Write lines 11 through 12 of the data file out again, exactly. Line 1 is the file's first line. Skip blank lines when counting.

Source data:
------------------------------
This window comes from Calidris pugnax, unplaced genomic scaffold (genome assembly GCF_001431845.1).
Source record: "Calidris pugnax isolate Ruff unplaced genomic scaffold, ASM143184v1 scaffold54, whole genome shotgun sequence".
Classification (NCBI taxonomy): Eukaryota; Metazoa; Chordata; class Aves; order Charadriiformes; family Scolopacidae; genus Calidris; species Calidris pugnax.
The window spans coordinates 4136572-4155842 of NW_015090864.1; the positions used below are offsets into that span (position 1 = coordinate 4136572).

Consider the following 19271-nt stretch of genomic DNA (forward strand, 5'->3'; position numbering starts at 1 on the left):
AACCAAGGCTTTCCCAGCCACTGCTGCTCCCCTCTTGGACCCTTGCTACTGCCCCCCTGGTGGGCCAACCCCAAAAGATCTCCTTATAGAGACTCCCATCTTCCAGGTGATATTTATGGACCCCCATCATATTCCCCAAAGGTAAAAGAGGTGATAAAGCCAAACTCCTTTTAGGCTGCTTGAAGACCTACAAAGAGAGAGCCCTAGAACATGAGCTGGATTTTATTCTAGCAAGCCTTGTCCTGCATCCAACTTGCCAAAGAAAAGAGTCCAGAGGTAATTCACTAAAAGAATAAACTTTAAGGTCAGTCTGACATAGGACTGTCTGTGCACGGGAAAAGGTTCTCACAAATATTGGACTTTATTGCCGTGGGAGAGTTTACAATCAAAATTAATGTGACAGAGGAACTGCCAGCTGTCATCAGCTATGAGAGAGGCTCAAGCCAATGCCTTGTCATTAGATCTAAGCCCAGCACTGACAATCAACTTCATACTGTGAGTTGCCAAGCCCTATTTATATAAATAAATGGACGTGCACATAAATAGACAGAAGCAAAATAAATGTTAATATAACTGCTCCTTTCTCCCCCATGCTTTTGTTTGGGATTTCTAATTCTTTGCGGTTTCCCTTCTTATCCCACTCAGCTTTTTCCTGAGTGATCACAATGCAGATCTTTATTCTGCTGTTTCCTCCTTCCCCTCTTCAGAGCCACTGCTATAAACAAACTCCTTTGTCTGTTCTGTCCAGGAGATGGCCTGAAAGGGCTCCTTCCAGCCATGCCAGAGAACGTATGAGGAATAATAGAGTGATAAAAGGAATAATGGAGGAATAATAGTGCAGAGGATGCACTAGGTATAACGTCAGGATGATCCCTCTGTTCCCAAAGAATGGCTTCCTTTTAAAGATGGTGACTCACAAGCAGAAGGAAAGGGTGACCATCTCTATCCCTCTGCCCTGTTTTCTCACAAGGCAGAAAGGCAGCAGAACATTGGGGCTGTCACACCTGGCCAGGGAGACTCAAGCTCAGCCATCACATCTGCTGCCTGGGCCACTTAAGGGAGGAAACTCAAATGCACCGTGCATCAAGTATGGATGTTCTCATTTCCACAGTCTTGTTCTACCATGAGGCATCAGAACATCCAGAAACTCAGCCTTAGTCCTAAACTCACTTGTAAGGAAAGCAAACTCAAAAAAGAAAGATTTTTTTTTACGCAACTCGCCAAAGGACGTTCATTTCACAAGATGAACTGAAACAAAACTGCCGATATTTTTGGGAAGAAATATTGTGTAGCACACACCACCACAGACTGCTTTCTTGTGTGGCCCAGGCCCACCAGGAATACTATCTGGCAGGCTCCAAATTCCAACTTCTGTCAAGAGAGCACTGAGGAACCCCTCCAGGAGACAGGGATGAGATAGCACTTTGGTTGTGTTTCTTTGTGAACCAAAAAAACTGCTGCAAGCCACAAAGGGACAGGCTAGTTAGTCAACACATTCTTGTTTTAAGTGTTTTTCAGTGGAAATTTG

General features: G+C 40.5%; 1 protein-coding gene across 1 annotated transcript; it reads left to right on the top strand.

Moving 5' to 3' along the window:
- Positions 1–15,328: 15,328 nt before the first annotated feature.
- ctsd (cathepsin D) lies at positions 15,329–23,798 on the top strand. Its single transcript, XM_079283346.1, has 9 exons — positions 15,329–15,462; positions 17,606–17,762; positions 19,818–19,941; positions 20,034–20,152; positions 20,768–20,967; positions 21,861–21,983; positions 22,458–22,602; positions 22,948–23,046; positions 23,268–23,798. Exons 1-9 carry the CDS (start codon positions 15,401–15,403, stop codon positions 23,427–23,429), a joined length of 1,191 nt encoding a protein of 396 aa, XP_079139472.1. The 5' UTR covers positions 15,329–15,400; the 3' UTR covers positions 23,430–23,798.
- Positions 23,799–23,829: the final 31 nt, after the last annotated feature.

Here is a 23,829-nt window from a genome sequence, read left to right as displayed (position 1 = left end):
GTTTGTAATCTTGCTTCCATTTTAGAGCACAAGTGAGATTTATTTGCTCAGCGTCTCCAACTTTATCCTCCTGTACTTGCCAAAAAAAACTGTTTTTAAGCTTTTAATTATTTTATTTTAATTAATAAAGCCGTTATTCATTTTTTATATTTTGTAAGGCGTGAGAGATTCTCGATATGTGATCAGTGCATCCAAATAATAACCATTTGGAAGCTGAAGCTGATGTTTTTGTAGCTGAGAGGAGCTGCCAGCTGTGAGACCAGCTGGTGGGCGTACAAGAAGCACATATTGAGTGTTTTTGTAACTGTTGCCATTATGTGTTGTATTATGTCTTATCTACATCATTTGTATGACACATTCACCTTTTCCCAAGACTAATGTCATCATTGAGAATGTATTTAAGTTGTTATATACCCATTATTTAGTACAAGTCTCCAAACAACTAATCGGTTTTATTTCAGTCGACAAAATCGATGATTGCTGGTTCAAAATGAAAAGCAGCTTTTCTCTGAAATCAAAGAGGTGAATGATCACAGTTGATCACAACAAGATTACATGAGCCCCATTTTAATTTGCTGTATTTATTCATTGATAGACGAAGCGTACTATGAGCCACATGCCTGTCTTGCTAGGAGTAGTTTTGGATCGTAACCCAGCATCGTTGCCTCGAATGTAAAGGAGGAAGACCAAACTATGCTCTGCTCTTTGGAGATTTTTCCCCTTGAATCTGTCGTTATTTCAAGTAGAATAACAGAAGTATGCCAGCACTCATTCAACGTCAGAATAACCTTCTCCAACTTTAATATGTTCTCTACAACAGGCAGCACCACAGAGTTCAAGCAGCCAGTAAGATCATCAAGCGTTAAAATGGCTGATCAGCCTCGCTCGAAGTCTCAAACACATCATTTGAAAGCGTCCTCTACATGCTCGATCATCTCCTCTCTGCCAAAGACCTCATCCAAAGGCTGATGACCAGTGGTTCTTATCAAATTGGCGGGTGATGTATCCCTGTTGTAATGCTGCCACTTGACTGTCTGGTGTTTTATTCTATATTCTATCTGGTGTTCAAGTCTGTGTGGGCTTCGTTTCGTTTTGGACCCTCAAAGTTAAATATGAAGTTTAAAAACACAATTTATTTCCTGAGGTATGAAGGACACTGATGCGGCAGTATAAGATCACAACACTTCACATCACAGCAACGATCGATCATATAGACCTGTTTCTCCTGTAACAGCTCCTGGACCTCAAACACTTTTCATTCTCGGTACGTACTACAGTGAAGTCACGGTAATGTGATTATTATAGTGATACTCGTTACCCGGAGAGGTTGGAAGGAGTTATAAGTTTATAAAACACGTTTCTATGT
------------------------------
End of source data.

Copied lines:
- Positions 23,799–23,829: the final 31 nt, after the last annotated feature.

Here is a 23,829-nt window from a genome sequence, read left to right as displayed (position 1 = left end):